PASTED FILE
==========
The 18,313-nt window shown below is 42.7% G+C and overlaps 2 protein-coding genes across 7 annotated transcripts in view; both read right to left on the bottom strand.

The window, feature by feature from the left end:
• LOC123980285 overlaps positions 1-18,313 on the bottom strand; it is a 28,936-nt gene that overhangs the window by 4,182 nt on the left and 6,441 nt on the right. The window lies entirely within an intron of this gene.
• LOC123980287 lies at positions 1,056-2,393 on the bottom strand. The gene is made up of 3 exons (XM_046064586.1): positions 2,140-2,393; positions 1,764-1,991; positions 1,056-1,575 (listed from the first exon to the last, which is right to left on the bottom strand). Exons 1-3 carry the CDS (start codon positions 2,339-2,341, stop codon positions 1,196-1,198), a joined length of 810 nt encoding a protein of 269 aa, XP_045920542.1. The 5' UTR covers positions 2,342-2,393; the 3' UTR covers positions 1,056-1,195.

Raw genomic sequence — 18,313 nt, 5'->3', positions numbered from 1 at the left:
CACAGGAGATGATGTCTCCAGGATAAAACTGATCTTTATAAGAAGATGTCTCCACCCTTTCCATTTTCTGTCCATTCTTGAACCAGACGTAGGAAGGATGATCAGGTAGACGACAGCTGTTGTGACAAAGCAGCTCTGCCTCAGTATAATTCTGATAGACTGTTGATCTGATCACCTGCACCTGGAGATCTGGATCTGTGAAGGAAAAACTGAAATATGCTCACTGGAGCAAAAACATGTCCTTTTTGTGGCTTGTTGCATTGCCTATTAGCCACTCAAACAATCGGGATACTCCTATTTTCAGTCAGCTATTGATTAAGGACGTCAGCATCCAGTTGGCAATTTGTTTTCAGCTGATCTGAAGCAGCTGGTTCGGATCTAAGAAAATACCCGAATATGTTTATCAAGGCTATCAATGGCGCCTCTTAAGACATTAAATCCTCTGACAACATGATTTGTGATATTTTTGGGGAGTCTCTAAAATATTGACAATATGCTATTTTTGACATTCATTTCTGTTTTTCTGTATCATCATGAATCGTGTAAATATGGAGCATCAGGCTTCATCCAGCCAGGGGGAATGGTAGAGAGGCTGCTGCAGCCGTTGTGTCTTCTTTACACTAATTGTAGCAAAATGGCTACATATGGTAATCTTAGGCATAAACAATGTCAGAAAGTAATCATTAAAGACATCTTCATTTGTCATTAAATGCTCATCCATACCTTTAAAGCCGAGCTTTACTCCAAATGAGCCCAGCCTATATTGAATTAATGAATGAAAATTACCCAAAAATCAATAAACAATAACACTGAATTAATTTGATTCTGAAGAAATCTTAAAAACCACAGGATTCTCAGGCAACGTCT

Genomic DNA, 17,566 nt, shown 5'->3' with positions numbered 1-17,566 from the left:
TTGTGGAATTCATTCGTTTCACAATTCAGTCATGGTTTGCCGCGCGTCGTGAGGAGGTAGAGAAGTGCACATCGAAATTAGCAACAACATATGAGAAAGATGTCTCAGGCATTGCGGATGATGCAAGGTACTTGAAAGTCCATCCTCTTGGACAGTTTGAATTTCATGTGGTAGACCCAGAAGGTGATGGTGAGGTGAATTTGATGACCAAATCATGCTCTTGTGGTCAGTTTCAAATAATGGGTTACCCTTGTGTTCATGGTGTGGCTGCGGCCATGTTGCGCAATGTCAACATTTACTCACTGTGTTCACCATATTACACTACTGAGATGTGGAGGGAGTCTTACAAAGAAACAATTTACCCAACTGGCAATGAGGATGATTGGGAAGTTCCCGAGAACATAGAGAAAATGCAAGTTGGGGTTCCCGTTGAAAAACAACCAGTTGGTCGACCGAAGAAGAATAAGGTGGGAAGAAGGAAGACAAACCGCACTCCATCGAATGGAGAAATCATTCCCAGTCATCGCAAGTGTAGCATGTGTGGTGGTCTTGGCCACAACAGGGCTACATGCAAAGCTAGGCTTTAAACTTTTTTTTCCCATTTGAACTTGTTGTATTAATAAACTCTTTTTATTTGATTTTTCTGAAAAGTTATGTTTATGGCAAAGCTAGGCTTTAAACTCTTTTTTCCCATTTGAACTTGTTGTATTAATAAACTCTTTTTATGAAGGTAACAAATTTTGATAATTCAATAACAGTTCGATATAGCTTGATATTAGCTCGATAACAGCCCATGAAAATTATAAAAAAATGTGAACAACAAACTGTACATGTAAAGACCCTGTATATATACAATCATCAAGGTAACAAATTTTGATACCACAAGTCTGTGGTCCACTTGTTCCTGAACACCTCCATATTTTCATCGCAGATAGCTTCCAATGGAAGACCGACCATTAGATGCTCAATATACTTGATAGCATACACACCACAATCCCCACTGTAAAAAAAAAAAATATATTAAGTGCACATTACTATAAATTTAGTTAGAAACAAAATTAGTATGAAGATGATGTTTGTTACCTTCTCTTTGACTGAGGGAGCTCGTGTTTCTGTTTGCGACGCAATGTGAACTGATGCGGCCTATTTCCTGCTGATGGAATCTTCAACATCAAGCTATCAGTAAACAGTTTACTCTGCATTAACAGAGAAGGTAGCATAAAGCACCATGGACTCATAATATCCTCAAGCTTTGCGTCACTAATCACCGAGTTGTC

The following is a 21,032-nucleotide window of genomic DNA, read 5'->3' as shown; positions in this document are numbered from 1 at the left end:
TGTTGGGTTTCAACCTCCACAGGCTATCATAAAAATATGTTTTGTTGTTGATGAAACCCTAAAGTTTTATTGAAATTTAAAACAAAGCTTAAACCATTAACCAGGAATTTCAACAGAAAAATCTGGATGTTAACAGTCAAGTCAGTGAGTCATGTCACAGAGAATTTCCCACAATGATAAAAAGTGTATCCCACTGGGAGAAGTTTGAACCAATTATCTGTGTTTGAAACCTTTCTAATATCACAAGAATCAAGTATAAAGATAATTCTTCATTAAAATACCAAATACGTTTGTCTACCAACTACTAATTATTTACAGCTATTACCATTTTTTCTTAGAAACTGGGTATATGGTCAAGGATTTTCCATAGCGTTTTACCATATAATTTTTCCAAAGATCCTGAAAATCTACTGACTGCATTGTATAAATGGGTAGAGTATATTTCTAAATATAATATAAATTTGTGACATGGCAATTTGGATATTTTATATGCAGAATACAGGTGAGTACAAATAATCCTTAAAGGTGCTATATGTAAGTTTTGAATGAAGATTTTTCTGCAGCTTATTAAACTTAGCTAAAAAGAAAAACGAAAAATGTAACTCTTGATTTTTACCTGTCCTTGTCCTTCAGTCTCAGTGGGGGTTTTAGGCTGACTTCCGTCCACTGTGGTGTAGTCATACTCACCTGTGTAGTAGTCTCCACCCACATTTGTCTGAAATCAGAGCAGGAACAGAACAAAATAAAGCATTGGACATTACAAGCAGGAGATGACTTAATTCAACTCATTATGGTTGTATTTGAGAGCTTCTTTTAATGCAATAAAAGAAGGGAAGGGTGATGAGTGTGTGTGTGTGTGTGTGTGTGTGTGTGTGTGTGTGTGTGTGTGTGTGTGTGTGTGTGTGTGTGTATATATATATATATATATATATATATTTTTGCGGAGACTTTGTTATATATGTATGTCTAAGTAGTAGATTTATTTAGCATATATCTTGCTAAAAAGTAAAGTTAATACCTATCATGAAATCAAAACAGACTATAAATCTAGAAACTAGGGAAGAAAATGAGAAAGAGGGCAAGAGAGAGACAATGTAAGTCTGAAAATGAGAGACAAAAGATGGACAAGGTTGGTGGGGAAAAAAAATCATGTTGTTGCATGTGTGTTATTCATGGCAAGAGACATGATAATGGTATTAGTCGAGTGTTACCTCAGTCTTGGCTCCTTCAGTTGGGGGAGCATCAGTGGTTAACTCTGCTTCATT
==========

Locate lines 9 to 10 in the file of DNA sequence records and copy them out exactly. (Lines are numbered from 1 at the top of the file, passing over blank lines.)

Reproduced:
The following is a 21,032-nucleotide window of genomic DNA, read 5'->3' as shown; positions in this document are numbered from 1 at the left end:
TGTTGGGTTTCAACCTCCACAGGCTATCATAAAAATATGTTTTGTTGTTGATGAAACCCTAAAGTTTTATTGAAATTTAAAACAAAGCTTAAACCATTAACCAGGAATTTCAACAGAAAAATCTGGATGTTAACAGTCAAGTCAGTGAGTCATGTCACAGAGAATTTCCCACAATGATAAAAAGTGTATCCCACTGGGAGAAGTTTGAACCAATTATCTGTGTTTGAAACCTTTCTAATATCACAAGAATCAAGTATAAAGATAATTCTTCATTAAAATACCAAATACGTTTGTCTACCAACTACTAATTATTTACAGCTATTACCATTTTTTCTTAGAAACTGGGTATATGGTCAAGGATTTTCCATAGCGTTTTACCATATAATTTTTCCAAAGATCCTGAAAATCTACTGACTGCATTGTATAAATGGGTAGAGTATATTTCTAAATATAATATAAATTTGTGACATGGCAATTTGGATATTTTATATGCAGAATACAGGTGAGTACAAATAATCCTTAAAGGTGCTATATGTAAGTTTTGAATGAAGATTTTTCTGCAGCTTATTAAACTTAGCTAAAAAGAAAAACGAAAAATGTAACTCTTGATTTTTACCTGTCCTTGTCCTTCAGTCTCAGTGGGGGTTTTAGGCTGACTTCCGTCCACTGTGGTGTAGTCATACTCACCTGTGTAGTAGTCTCCACCCACATTTGTCTGAAATCAGAGCAGGAACAGAACAAAATAAAGCATTGGACATTACAAGCAGGAGATGACTTAATTCAACTCATTATGGTTGTATTTGAGAGCTTCTTTTAATGCAATAAAAGAAGGGAAGGGTGATGAGTGTGTGTGTGTGTGTGTGTGTGTGTGTGTGTGTGTGTGTGTGTGTGTGTGTGTGTGTGTGTGTGTATATATATATATATATATATATATATTTTTGCGGAGACTTTGTTATATATGTATGTCTAAGTAGTAGATTTATTTAGCATATATCTTGCTAAAAAGTAAAGTTAATACCTATCATGAAATCAAAACAGACTATAAATCTAGAAACTAGGGAAGAAAATGAGAAAGAGGGCAAGAGAGAGACAATGTAAGTCTGAAAATGAGAGACAAAAGATGGACAAGGTTGGTGGGGAAAAAAAATCATGTTGTTGCATGTGTGTTATTCATGGCAAGAGACATGATAATGGTATTAGTCGAGTGTTACCTCAGTCTTGGCTCCTTCAGTTGGGGGAGCATCAGTGGTTAACTCTGCTTCATT